Little red bugs on tomato plants can suck out all the joy from a gardener's face, who has spent hours laboring on the tomato patch. Besides red ones, we also find little white bugs on tomato plants, which makes one want to dunk the plant into freshwater and free the tomato plant off the infestation.
They debilitate the plant by sucking the sap out of the parenchyma cells located just below the cuticle of the leaf. They conduce to yellowing of the leaves and leave a characteristic sticky excrement on the leaves called honeydew.
Aphids cause only minimal harm to the tomatoes, and hence can be mostly ignored. However, heavy infestations can cause withering of the infected parts. This is because all the sap has been sucked out from that particular area by the aphids. The leaves can also become sticky and may show the presence of black mold (harmless) called sooty mildew.
Control Measures: Application of contact insecticides like derris, pyrethrum, or soft soap solutions helps control aphids. However, for best results the treatment should be carried out at the onset of infection itself.
These beetles cause scores of small holes in the leaves, which become larger as the leaves grow. Generally, this kind of infestation is seen in April and July.
Control Measures: Contact insecticides are not very effective in case of flea beetles because they have the habit of hopping away as soon as they are disturbed. Thus, using trap crops such as radish help lure the flea beetles away from the tomatoes more effectively.
These insects like the aphids, quickly infest the plant and weaken it by sucking the sap out of the parenchyma cells below the cuticle. They use their piercing-sucking mouthparts to damage the plants.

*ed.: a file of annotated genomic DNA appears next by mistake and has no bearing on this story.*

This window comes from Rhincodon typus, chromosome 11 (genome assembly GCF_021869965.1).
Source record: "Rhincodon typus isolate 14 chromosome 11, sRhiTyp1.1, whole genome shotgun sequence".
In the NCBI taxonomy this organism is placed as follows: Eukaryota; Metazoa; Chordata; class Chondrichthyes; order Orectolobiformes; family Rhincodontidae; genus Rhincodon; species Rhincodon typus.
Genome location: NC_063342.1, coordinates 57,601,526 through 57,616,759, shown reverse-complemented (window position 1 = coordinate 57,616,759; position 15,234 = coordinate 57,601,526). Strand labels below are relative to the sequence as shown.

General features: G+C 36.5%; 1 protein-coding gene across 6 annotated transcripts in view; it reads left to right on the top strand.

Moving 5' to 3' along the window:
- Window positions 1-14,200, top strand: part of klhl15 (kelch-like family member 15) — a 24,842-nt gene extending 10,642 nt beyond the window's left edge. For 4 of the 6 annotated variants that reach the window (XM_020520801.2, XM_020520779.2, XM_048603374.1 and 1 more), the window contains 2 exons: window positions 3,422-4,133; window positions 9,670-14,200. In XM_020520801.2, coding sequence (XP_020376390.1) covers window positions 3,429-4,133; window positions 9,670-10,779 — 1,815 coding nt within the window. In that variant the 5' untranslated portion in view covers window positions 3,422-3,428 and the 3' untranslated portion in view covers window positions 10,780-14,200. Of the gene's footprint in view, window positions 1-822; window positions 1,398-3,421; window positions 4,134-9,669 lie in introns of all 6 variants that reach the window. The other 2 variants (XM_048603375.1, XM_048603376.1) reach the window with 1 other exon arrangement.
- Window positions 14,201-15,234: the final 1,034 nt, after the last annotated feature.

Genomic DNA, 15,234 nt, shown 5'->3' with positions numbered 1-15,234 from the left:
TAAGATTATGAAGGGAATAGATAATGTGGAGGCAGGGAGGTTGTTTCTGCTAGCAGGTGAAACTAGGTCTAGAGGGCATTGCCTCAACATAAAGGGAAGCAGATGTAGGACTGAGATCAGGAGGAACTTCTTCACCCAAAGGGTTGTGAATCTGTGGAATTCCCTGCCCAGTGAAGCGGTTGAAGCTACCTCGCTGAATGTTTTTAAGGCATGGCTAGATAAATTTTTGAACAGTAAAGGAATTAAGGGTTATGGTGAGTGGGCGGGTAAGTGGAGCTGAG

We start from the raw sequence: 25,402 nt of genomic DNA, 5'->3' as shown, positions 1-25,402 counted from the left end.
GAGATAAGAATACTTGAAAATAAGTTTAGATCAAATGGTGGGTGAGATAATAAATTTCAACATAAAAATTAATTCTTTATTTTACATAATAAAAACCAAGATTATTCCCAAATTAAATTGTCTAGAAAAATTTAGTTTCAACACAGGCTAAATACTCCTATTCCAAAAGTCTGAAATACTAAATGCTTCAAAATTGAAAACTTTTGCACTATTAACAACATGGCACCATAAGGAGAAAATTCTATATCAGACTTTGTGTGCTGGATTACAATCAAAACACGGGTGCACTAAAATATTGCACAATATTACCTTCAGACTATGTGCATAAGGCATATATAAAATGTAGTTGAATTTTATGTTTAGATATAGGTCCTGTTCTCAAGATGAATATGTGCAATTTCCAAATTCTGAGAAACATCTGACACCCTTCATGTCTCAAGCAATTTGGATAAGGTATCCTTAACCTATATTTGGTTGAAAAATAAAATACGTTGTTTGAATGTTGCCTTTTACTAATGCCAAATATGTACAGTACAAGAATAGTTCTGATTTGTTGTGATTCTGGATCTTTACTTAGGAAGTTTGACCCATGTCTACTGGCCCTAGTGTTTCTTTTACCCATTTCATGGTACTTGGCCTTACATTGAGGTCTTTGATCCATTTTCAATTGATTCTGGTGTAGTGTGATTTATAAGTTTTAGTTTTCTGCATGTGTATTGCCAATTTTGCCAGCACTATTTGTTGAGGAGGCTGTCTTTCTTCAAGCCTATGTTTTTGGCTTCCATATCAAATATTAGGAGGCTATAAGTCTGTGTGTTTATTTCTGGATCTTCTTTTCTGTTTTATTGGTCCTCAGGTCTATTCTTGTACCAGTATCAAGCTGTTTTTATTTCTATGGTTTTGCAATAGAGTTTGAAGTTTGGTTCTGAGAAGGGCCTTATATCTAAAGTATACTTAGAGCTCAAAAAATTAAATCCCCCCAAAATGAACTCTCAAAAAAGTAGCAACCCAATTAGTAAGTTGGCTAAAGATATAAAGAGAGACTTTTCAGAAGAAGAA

The tomato plant features wilting, new growth, and chlorotic leaves. Deformed fruits and discoloration of the tomatoes are also conduced by this infestation. Same is the case with black flies too.
Control Measures: Insecticides such as derris, pyrethrum, soft soap solutions, etc., are good ways to get rid of these pests in the early stages.
One can recognize spider mite infestation by the small spider webs formed on the plant or the white speckling on the upper leaf surface. As the attack progresses, the leaves attain a bronzed appearance, wither off, and then die.
Control Measures: Since spider mites thrive in hot and dry conditions, to get rid of them one can just make their environment miserable. Twice a day, spray the plants with a fine mist of water or apply contact insecticides like derris, pyrethrum, or soft soap solutions. One will have to apply them on the upper and lower sides of the leaf every 5-7 days.
The onset of infestation can be identified by the wiggle marks present in the leaves. They reduce the leaf's ability to photosynthesize and also cause premature leaf drop.
Control Measures: Contact insecticides are not effective in controlling these pests as these are within the leaf membrane. Systemic insecticides, if used, leave the crop not fit for consumption. In this case, it is best to leave the pest alone.
Even if the plant is 60% affected, the plant growth or fruit growth will not be affected. After harvesting the crop, one can double dig the soil where the tomatoes grew the miners. One should repeat this process for a few times before re-planting the crops later in spring.
Besides the mentioned bugs there are stink bugs, tomato hornworms, and Colorado potato beetles that infect tomato plants. These bugs can be quite a pain in the neck, however, by taking the appropriate measures of control, one can free the gorgeous tomato plant from the clasps of these pesky bugs.